2. The term “white theology” implies a sense of collusion among a diverse set of theologians over many geographic areas & eras to systematically oppress minorities on the basis on skin color— an implication that is sloppy at best.

3. Origin and context of a particular theology *do* matter— and it is because they matter that things cannot be collapsed into “white”. French, German, British, Roman…are very different contexts…and theologians from these regions emerge over very different eras.

It is much better to think in the 4 terms the Bible uses for diversity— ethnicity, language, geography, & culture. It is helpful to evaluate the ethnic, linguistic, geographical, & cultural context from which a theology emerges. It is not helpful to designate “white theology”.”

  • Pastor Glenn Packiam, on Twitter.

Glenn Packiam

Ten commendations Ad maiorem Dei gloriam

Honour your father and mother- Earthly and Heavenly

Wisdom- Tremper Longman

Love your wife and kids-

Guroian, Stephen Muse, Fr Behr,

Clean your room- Peterson

Tidy your pantry- Pollan, Capon, Wirzba

Fix up your house- Scruton, Frederica M Green

Tend to the garden- Guroian

Love thy neighbour- Stephen Muse, Love Human and Divine

Look after the neighbourhood and/or Caress the farm- Berry, Salatin, Ellen Davis, Jacques Ellul, Leithart

Care for your culture- Fujimura, Begbie, Robert K Johson, Bishop Barron

A holy nation- Pearse, Aurobindo, John O’ Donohue, Scruton

Pentecost and The Kingdom -Bobrinskoy, Met Ware, Schmemann, Bible Project

”At the very end of Revelation, though, John stands on the last of the Bible’s mountains to see the heavenly Jerusalem descend. It’s a garden city, with a river flowing down its golden boulevards and fruit trees on it banks…”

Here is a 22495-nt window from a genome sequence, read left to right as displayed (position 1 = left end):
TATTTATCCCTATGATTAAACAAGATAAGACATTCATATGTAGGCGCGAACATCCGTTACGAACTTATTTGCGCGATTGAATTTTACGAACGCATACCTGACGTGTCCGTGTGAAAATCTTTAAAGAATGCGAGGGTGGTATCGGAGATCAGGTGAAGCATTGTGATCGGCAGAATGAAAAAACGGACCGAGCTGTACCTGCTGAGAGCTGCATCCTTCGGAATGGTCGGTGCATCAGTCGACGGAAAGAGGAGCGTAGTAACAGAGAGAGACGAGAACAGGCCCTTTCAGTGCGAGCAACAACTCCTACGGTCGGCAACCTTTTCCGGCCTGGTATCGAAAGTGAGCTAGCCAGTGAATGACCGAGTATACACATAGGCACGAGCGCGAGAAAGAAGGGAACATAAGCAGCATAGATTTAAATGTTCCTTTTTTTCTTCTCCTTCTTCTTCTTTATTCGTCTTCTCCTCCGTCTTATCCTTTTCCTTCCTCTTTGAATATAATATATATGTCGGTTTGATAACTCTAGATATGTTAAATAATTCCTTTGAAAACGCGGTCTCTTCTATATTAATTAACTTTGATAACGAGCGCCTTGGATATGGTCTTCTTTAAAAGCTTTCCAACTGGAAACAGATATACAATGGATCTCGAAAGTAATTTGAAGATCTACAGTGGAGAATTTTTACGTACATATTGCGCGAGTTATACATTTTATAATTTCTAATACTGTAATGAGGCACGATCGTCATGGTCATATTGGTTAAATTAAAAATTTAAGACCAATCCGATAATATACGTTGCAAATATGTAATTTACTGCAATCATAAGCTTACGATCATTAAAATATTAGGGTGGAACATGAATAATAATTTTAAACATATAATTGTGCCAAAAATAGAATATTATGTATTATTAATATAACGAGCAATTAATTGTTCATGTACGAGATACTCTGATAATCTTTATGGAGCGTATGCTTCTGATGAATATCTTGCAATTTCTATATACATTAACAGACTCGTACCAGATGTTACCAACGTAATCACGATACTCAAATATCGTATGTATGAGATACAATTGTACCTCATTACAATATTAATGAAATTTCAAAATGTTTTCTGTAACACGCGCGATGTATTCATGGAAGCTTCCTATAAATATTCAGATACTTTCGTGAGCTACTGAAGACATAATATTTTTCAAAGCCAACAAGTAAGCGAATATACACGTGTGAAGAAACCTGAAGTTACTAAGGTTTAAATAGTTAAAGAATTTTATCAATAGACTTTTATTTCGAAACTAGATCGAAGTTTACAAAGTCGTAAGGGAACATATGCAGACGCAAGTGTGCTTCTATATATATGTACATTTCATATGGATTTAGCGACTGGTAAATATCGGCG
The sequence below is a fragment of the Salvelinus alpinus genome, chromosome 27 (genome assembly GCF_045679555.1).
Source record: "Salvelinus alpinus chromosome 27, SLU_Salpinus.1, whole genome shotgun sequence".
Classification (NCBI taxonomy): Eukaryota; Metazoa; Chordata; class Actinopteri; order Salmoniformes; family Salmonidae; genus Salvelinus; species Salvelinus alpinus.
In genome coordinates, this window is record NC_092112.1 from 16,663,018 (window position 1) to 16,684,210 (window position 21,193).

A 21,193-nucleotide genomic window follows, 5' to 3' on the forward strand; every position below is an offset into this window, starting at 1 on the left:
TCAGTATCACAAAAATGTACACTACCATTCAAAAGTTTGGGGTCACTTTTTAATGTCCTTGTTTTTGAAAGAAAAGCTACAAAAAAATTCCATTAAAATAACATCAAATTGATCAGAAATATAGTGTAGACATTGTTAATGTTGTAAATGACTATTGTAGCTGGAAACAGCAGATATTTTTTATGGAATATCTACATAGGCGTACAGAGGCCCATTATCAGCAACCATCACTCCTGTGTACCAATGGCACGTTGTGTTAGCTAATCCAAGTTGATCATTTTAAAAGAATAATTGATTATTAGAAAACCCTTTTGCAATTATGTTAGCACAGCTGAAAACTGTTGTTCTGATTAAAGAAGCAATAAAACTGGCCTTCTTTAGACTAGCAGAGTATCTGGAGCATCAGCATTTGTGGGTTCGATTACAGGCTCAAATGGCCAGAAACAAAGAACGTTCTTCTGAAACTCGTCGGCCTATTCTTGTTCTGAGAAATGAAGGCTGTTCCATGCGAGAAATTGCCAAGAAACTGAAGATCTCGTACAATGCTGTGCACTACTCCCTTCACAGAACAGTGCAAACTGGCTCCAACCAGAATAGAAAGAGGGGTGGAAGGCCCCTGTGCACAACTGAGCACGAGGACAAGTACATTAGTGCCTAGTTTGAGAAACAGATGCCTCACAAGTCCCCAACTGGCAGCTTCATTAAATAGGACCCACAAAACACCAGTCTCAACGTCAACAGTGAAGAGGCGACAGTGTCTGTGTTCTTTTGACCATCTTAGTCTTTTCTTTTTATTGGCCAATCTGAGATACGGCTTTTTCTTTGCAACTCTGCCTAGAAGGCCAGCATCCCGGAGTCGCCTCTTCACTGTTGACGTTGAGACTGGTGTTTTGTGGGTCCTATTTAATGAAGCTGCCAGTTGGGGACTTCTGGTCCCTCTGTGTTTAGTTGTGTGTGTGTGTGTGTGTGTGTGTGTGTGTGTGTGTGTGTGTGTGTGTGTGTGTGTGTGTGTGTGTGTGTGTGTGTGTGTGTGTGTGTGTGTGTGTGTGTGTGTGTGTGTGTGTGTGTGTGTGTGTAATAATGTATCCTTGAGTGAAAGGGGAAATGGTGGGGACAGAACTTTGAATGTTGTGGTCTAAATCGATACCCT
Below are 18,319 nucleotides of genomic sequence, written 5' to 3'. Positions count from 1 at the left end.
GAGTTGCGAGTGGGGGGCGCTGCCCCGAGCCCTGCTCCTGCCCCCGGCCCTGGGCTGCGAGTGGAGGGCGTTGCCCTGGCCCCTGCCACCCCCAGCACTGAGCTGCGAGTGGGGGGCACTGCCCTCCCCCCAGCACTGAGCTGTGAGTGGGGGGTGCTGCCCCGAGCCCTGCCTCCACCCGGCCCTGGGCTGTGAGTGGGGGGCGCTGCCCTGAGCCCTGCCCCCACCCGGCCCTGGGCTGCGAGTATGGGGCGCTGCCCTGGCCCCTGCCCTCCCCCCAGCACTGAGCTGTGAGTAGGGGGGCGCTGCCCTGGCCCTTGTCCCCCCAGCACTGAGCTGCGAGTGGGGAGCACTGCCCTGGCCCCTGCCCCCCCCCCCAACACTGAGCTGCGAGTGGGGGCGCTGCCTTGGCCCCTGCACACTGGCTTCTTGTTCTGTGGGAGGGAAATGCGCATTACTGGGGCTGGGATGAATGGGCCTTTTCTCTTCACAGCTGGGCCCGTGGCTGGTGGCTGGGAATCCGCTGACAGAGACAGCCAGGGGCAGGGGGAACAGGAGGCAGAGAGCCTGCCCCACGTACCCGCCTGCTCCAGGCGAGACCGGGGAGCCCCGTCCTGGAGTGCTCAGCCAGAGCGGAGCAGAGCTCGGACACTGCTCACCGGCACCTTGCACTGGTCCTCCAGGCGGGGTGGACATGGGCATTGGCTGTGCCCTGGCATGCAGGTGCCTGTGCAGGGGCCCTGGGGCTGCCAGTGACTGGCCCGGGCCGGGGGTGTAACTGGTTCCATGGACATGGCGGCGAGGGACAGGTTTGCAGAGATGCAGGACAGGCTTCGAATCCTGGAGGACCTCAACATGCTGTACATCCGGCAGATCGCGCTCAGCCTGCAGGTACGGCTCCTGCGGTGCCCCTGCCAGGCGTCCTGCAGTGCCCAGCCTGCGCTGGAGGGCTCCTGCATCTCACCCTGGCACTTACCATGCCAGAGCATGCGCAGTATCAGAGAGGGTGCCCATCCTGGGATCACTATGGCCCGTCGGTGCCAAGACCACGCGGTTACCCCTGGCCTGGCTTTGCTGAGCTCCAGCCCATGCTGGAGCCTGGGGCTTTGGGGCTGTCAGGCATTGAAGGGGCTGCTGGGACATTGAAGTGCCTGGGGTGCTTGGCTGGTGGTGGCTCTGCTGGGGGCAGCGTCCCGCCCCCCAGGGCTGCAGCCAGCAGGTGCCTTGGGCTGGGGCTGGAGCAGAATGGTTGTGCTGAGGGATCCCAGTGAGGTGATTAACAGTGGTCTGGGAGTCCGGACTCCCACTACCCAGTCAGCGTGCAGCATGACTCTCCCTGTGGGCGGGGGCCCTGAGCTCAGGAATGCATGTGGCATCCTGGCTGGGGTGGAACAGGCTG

Christ, God and Man: makers of culture.

“We, today, have a language to celebrate waywardness, but we do not have a cultural language to bring people back home.” – Makoto Fujimura


What Japanese- American artist Makoto Fujimura has done with his shared Four Gospels project is that he has made manifest the kind of beautiful, unnecessarily necessary culture play that the Christian Faith encourages. 1

Such creative witness immerses us more in time whilst also catching a sail on the wind of history.

At odds with the worship of faux- originality, this is not altogether new but manifests the Gospel in a particular manner for his time and place in a refreshingly new way. In doing so, he draws upon his various worthwhile identities and harmonises them to bear witness as only he can. Previously, in our ancient nation, known as Hibernia by the Romans, we created our own beautiful holy books. We are endowed with many wonderful Christian artefacts which rose up from similar deep soils of cultural memory and the flowering of Faith. 2 Love letters from man to God in response to His Word.2.5